White Paper; By: Jill Newman for LUXUS
Some are more elusive than a Picasso painting.
In May 2020, an iconic Cartier Tutti Frutti bracelet broke a world record when it sold at Sotheby’s for $1.3 million. Soaring past its estimate of $600,000 to $800,000, the colorful 1930s bracelet —widely considered a collector’s holy grail —was the most expensive jewel ever sold in a dedicated online auction.
But compared to a Basquiat or Picasso painting, that coveted jewel was a bargain. Collectors take heed: There are more Picasso paintings in the world than there are fabulous vintage Cartier Tutti Frutti bracelets, says Greg Kwiat, industry expert and CEO of the Fred Leighton vintage and collectible jewelry retailer. “There’s no reason why Cartier’s Tutti Frutti designs couldn’t be worth $5 million to $10 million one day,” he says.
The Cartier Tutti Frutti bracelet is in an elite class of collectible vintage jewelry designs that have been steadily rising in value over the past several years. Only a decade earlier, Kwiat says he knew where he could find a couple Tutti Frutti styles for sale, but today he doesn’t know of any available pieces.
What makes this Cartier piece so desirable? Tutti Frutti illustrates the French jewelry house’s visionary design and artistry, and it is instantly identifiable as a signature Cartier jewel. It was designed following Jacques Cartier’s visit to India, which unleashed an explosion of colorful new creations with an East-meets-West aesthetic. In the 1920s, the Tutti Frutti style, featuring a cornucopia of Indian rubies, emeralds and sapphires carved in the shapes of leaves, berries and flowers, was considered the epitome of chic.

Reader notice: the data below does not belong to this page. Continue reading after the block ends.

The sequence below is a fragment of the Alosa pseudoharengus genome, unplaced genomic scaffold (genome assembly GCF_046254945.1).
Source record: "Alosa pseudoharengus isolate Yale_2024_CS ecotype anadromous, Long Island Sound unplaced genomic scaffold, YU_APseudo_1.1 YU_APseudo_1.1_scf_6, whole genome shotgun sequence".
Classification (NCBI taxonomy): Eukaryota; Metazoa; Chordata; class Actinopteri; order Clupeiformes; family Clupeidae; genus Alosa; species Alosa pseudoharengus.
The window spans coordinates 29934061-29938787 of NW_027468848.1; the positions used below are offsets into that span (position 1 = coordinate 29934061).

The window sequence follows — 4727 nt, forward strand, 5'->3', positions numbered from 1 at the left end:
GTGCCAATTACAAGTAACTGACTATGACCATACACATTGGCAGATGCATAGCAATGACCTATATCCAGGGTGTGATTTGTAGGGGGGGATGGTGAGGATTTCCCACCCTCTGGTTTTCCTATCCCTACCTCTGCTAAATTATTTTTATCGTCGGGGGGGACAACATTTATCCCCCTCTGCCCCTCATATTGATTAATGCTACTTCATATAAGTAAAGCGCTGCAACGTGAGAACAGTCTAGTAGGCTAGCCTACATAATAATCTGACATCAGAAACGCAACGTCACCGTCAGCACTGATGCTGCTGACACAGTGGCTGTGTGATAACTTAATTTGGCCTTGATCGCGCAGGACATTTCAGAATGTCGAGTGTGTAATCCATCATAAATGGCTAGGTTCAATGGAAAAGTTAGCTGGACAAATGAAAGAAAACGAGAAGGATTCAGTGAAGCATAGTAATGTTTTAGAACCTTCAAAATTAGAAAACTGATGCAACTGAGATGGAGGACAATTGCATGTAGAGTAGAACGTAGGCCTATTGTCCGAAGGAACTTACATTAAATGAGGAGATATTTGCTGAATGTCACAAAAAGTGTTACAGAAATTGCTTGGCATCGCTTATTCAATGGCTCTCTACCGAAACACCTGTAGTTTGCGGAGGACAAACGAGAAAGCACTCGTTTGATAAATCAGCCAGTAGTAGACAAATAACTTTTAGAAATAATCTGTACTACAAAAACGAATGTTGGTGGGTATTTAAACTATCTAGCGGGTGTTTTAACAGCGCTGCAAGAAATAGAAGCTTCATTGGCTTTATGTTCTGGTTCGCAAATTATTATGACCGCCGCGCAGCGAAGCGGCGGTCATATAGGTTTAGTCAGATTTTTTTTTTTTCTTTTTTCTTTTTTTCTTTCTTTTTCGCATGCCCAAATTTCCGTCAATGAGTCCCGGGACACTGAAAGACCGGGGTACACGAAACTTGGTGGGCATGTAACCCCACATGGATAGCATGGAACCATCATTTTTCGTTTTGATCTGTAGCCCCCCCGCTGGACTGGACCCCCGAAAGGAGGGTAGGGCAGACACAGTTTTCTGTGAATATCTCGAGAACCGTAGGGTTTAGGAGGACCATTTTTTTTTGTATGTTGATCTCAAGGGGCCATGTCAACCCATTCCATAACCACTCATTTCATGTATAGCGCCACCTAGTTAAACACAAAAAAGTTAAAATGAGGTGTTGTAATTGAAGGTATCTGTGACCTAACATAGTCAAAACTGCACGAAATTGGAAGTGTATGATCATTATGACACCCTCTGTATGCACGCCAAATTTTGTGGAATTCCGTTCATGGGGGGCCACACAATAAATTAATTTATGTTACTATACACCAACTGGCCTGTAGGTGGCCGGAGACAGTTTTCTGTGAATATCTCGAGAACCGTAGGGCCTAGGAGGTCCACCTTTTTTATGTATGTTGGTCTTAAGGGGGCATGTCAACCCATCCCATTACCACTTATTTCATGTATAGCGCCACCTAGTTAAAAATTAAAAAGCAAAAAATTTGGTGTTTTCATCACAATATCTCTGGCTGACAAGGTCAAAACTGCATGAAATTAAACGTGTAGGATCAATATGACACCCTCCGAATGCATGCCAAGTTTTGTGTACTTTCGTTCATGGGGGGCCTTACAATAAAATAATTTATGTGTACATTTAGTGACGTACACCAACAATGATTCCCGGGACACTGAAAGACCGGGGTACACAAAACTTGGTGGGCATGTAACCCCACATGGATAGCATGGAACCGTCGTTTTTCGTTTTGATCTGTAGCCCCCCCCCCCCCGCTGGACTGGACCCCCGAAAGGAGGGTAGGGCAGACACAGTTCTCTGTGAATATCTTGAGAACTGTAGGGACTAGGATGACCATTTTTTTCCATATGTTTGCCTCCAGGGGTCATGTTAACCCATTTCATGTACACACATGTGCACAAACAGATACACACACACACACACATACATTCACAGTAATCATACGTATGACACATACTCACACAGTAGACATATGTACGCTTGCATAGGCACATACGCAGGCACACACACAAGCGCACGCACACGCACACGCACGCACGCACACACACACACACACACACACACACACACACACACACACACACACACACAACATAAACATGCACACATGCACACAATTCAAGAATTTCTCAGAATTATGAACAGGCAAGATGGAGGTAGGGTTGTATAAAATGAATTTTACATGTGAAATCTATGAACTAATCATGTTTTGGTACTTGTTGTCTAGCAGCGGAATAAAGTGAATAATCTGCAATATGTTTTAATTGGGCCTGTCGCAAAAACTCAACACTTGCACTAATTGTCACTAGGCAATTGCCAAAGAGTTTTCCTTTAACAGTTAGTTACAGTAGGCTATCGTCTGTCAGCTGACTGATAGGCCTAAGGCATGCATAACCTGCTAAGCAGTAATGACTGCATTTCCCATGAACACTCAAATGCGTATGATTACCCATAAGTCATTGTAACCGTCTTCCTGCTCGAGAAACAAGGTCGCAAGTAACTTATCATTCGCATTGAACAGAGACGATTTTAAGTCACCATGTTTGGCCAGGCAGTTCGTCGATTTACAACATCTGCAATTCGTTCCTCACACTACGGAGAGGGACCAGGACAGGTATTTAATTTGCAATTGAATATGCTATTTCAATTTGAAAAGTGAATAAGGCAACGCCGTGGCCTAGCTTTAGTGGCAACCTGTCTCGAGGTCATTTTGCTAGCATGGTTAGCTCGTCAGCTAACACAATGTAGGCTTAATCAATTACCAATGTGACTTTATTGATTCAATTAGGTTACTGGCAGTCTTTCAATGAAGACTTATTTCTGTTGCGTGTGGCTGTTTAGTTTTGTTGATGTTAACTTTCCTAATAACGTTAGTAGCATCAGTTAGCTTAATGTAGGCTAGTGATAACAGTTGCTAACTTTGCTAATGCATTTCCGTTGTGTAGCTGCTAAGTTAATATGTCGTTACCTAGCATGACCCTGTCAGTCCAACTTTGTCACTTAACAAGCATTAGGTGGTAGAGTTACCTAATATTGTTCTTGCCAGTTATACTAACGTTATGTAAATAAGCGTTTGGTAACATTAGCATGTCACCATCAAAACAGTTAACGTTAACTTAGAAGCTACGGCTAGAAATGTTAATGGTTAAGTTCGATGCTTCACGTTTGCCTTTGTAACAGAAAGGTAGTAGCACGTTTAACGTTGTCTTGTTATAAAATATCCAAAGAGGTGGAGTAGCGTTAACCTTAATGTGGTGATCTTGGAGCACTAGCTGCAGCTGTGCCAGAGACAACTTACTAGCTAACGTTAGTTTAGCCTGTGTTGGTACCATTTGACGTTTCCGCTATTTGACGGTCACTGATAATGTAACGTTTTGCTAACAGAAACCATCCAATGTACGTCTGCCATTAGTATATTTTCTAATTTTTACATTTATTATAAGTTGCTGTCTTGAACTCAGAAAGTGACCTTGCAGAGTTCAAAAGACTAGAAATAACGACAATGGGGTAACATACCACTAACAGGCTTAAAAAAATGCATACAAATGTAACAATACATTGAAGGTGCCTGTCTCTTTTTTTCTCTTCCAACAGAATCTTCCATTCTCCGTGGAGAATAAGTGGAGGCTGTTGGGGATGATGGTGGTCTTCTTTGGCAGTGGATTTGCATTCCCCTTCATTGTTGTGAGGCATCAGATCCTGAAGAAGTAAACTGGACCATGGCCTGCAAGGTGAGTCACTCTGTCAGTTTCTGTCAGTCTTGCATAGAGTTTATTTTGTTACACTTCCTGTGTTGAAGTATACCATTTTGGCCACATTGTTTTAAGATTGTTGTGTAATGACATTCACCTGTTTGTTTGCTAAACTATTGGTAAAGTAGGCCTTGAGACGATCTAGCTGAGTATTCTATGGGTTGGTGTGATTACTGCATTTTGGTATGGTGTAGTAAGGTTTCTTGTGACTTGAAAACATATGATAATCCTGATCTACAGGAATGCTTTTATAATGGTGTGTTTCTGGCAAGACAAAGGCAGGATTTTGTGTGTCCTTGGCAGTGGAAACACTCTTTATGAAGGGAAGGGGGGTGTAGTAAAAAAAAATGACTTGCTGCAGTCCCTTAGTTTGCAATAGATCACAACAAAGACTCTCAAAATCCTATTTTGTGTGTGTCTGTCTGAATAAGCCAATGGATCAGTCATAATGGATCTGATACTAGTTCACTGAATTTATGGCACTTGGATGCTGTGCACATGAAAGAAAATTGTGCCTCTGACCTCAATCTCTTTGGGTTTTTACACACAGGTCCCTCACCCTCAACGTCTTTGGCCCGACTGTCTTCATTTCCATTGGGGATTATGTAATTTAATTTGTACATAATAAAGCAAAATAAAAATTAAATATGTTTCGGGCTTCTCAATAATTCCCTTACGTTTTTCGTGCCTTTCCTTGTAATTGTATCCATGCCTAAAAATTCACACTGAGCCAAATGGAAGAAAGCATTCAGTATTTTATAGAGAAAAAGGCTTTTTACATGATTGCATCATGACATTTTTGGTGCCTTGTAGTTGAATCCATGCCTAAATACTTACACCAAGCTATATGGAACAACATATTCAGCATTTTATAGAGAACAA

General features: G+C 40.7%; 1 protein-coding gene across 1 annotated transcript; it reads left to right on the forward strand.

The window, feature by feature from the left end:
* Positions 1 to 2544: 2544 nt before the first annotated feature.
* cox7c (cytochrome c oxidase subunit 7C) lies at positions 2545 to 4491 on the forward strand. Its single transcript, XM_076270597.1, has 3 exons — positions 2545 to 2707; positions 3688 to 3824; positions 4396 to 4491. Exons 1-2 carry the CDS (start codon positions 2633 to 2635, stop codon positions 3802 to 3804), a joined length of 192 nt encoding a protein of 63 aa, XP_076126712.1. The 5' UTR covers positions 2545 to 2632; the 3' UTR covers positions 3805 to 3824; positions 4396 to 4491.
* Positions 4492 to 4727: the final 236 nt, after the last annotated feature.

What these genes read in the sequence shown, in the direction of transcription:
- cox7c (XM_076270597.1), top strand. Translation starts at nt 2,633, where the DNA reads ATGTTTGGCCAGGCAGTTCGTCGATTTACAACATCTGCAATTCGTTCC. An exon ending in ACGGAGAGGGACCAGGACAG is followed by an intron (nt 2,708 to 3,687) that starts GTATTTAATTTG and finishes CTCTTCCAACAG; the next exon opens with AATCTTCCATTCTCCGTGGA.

Blue-chip collectible jewelry is attracting a new set of investors.
Today’s investors are diversifying their portfolios by acquiring hard assets, from cars and wine to diamonds and fine art. While this isn’t a new trend in the luxury space, the mounting interest is causing inflated prices in the art market, which has recently caused some wealthy collectors to be priced out. A great example is Christie’s sale of Paul Allen’s art collection in November, which raked in a record-breaking $1.5 billion in sales with five paintings exceeding a sale price of $100 million each and 20 artists setting new sales records.
In some ways, jewelry is a safer investment: It doesn’t require tailored storage or upkeep like wine, art and cars; it’s easily transportable; it’s valuable currency in any country; and it can be worn and enjoyed.
Collectible jewelry designs, however, are a far more nuanced purchase than diamonds and colored gemstones which are certified by the Gemological Institute of America (GIA) or another lab. When purchasing a signature jewelry design, it’s wise to consult an expert to ensure it’s the finest example of that house, style or period.
“When you are investing in collectible jewelry designs, make sure that you buy the best in class,” says Caroline Ervin, a jewelry consultant and former Christie’s jewelry auctioneer and executive. That means you can’t buy just any Tutti Frutti design, but it should be an original, signed vintage style that is a beautiful example and of top-quality.
As in the art world, the most prestigious and highly recognizable names like Cartier, Van Cleef & Arpels, and Bulgari garner top prices. The demand for signature pieces from these premiere houses and certain designers are seen as the pinnacle of collecting. “Collectors all over the world are chasing these signature pieces,” points out Kwiat. Not only has the collector base grown, but the jewelry houses themselves are also buying back their most iconic pieces for their own collections, and some museums are building jewelry exhibits.